This weekend wasn’t very relaxing.  I spent far too much of it running from place to place, stressed.  So when I got home Sunday night, I surfed over to Netflix to find something to help me chill.  (Yes, I admit that I have an unhealthy relationship with Netflix.  But that’s for another day…) 

I happened upon “Babies”.  You know, that documentary you probably saw advertised at the theatres that follows the life of four babies on three continents.  Documentary?  Cute kids?  Sure, why not. 

So, yeah, the kids were insanely cute, but I’d definitely call this movie a cure for insomnia if I ever saw it.  No interviews, voiceovers, or captions – just shots of babies.  I admit that I checked the time on multiple occasions. 

But it was pretty awesome to see kids being raised in different cultures – like going diaperless in Namibia and playing with goats in Mongolia.  Japan and the US actually weren’t that different, which was unsurprising to me. 

Two things struck me: one was the downtime in Namibia.  The majority of time shown onscreen the moms were just sitting there letting the babies nearby play with – or chew on – rocks while they chatted away.  I realize that part of parenting is just keeping an eye on the kids to make sure they don’t get in too much trouble, but I can’t remember the last time I saw a mom not multi-tasking.  These ladies were just content to sit and be.  What a culture difference!  I honestly don’t know if I could just sit and do nothing.  I guess if I end up in the Peace Corps I may have to learn how to.  Maybe I should learn how to right now…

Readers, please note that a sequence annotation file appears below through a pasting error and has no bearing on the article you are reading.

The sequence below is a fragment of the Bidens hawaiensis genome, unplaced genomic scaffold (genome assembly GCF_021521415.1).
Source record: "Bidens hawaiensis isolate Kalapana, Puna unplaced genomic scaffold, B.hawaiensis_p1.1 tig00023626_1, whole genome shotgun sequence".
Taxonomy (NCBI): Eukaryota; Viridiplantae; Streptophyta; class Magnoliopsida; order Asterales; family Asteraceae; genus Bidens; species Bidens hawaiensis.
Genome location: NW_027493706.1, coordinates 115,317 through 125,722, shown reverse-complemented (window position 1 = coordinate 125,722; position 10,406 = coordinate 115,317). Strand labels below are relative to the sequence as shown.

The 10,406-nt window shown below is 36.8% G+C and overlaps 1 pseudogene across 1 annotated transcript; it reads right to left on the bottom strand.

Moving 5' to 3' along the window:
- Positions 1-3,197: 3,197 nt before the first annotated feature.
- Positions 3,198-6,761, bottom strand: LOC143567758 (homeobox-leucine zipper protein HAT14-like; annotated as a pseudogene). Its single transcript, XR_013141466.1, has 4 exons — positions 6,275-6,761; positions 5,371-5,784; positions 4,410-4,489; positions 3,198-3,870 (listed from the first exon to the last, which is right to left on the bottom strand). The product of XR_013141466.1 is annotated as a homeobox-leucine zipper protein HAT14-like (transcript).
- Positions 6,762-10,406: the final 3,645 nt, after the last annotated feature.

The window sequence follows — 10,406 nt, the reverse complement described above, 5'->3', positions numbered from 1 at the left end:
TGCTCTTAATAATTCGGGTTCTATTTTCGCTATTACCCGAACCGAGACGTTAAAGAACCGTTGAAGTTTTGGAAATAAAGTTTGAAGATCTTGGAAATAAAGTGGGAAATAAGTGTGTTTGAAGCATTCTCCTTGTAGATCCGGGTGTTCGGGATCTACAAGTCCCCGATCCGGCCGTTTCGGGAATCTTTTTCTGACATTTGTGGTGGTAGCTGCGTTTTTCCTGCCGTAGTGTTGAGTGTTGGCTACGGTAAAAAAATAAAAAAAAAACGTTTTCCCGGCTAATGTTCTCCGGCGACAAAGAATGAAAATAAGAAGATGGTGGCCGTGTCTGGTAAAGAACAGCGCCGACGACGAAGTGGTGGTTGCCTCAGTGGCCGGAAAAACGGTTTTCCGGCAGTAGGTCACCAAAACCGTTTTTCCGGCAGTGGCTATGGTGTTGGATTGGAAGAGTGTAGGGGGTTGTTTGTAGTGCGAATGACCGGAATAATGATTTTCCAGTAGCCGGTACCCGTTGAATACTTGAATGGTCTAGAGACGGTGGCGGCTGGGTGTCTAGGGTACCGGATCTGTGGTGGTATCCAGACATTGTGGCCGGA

The other thing was the family in Mongolia.  The family lived in a small yurt with all kinds of beautifully patterned rugs, blankets, and wall coverings.  Very stereotypical Mongolia, ya know?  Mom was helping baby learn to stand when there was a sound in the background – unmistakeably a cell phone ring tone.  Sure enough, mom left the frame a few seconds later to answer a call.  They later they showed the family gathered around a laptop watching a movie.  In a yurt!  In Bayanchandmani, Mongolia (which I then had to look up and saw it was about 50 miles outside the capital city)!  Technology everywhere!  I could send these guys an e-mail!  How cool is that?

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